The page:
Other popular pasta shapes in Basilicata include cavatelli, orecchiette, ferretti, manate, and maccaronara. These pasta shapes can be served with many different local ingredients, such as dried senesi peppers or breadcrumbs.
Pane cotto or pancotto is a traditional Italian soup prepared with stale pieces of bread boiled in seasoned broth or water. While the dish is common throughout southern Italy with ingredients that vary based on the season, Basilicata has its own traditional recipe featuring roasted or grilled pieces of bread. The bread is served in the broth and can be topped with small quantities of meat (sausage, lard, or pancetta) as well as dried red pepper, and grated cheese.
Pecora alla pignata, also known as Cutturidd, is an ancestral dish that is now considered a typical Easter dish of Basilicata. With roots in the local pastoral tradition, the dish consists of a lamb stew with vegetables and local herbs cooked in a traditional terracotta pot (pignata).
Other key dishes include baccalà alla lucana (salted cod with dried red peppers), frascatula (a polenta dish served with sauce, sausage, or vino cotto), and rafanata (a thick frittata made with horseradish, potatoes, and pecorino cheese).
Sides and Unique Products
Fagioli di Rotonda are white beans only cultivated in the Province of Potenza, particularly in Pollino. They are slow in maturation, rich in protein, and sold both dried and fresh. The legumes are common in many local recipes and are said to have been appreciated by Italian patriot Giuseppe Garibaldi, who wanted the seeds sown on his island.
Canestrato di Moliterno and Pecorino di Filiano are two outstanding cheeses that are widely popular in the region. Canestrato di Moliterno is a cheese made from sheep and goat milk that is aged in the unique grottos of Moliterno. Pecorino di Filiano is a cheese made from the milk of a Gentile di Lucania sheep that is then aged for a minimum of 180 days in local tuff grottos.
Also in high demand is Marroncino di Melfi, a round chestnut typical of the Vulture area. Its presence in marron glacé, a widely popular European dessert, makes it an essential ingredient for homes and eateries throughout the region. In Melfi, the chestnut is commonly roasted and enjoyed with a glass of Aglianico del Vulture, especially during the area’s Chestnut Festival.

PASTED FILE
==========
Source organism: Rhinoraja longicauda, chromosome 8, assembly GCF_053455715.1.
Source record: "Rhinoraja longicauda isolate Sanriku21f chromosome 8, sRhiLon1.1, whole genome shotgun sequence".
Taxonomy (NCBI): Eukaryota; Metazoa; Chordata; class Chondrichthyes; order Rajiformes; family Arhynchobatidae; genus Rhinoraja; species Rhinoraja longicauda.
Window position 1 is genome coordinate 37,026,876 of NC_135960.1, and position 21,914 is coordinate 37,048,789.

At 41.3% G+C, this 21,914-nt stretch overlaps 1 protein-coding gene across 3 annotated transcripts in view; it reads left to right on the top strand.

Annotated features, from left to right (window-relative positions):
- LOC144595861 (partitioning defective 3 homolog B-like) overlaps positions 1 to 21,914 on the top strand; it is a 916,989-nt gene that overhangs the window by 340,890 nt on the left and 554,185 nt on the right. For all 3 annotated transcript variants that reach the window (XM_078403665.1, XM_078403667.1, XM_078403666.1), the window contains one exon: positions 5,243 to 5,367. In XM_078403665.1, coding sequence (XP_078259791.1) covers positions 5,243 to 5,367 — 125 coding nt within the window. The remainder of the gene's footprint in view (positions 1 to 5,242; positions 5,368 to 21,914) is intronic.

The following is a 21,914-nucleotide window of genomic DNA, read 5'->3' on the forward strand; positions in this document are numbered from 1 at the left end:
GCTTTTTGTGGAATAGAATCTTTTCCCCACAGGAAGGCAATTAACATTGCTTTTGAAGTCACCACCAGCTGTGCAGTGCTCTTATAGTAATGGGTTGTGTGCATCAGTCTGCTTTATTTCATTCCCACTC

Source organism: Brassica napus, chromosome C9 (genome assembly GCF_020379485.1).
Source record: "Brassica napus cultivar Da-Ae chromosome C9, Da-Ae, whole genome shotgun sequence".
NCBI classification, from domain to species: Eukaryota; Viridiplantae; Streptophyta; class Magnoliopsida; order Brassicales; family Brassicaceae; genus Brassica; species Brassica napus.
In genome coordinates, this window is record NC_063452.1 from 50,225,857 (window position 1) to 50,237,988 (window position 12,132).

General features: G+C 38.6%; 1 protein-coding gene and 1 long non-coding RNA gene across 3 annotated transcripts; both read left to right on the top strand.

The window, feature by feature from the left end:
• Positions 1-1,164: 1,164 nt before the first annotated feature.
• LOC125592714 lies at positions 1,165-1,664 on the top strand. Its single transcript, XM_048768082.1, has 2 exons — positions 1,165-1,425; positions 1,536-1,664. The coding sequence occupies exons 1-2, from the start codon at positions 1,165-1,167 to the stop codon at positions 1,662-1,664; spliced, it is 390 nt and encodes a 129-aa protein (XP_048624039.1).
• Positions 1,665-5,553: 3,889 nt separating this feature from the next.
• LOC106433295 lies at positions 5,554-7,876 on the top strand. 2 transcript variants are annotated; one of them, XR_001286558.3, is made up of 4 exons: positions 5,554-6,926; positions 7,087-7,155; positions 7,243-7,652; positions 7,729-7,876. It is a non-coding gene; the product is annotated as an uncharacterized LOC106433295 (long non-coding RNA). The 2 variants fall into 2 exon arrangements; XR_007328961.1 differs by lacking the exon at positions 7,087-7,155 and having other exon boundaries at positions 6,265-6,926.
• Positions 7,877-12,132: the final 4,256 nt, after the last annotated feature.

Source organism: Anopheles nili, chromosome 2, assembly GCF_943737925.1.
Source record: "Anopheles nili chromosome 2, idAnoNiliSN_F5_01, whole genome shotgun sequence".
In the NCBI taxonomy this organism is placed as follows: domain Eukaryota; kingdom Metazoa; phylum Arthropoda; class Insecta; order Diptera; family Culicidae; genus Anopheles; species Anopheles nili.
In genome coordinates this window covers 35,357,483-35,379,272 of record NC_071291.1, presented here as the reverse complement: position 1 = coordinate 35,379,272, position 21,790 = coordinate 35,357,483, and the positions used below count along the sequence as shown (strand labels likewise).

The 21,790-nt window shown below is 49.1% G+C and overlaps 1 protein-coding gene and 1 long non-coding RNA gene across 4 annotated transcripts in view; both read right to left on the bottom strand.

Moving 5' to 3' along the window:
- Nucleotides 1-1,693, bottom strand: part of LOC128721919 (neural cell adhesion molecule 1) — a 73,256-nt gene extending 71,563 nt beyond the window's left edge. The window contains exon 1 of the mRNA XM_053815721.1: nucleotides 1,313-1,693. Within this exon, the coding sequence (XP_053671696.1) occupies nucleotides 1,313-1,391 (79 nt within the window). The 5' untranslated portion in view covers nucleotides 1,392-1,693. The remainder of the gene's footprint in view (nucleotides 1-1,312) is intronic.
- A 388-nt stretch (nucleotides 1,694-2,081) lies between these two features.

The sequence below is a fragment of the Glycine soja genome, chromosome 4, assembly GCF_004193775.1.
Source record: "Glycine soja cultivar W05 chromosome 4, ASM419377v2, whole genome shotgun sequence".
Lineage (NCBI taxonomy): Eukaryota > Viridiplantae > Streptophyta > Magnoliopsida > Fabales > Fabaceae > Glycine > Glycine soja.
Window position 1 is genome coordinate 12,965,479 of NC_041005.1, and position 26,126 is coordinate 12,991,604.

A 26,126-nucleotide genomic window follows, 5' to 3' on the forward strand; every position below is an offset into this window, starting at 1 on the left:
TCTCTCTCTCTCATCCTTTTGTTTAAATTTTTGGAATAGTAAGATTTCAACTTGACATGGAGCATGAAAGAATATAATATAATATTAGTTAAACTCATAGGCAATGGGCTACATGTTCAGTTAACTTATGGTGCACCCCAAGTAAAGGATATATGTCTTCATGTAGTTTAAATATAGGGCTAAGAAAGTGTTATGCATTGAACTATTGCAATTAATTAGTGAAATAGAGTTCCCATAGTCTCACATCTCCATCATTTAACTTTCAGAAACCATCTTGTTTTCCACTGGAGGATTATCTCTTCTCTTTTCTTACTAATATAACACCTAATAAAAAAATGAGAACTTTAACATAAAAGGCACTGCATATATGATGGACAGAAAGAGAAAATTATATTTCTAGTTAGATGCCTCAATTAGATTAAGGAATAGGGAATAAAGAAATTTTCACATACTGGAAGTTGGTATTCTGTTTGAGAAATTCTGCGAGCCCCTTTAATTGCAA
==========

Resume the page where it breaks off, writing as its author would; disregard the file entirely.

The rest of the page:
Desserts in Basilicata
The town of Lauria in the province of Potenza, boasts one of Basilicata’s most coveted desserts—Anginetti di Lauria. These delicate sweets are made with flour, sugar, eggs, and olive oil and are sometimes flavored with anise seeds or fennel. After they have been baked to perfection and given time to rest, these cookies are liberally glazed with sugar and lemon.
Scorzette, or meringue cookies made from egg whites, hazelnuts or almonds, and dark chocolate, are the perfect treat to serve up with a hot cup of coffee or liqueur. The cookie’s name is derived from the local dialect and means “bark”, which is indicative of the treat’s unique shape.
Strazzate materane are delicious crunchy cookies prepared when celebrating the Christmas holiday. The main ingredients for this sweet delicacy are almonds, eggs, and cocoa. If properly preserved and made with quality ingredients, these cookies hold up well and can last for months, making them the perfect treat to enjoy on the plane ride home and even later, perhaps barefoot in your own kitchen with a steaming cup of joe.
Some other desserts that are common throughout southern Italy have distinct variations that can be found in Basilicata. One example are Bocconotti, pastries that in Basilicata are typically filled with black cherry jam, orange jam, or custard. Also of note is Cicerata, a typical Christmas dessert that consists of small, fried pieces of dough that are stacked into a pyramid shape and drizzled in honey.
Finally, a dessert native to Potenza is called pan minisc' (or paparotta). This historic treat tied to the local grape harvest was originally enjoyed by the farmers in the region for a boost of energy during a long day of work. Pan minisc' has a bread-like texture and is made from grape must, flour, and sugar.
The Aglianico di Vulture is by far one of the best full-bodied wines in Italy. This red wine that can have a chocolate-cherry note is made with the Aglianico grape and is produced locally in Basilicata. Its elegant fragrance pairs perfectly with all of the Podolica meat.
Other popular red wines of the region include Terre dell’Alta Val d’Agri and the Grottino di Roccanova.
Though red wines are more prevalent in the area, one noteworthy white wine is Matera Greco. This flavorful wine is a perfect match for local seafood, especially spaghetti with mussels.
Basilicata’s traditional savory cuisine and full-bodied wines make eating and drinking your way through southern Italy truly a slice of paradise.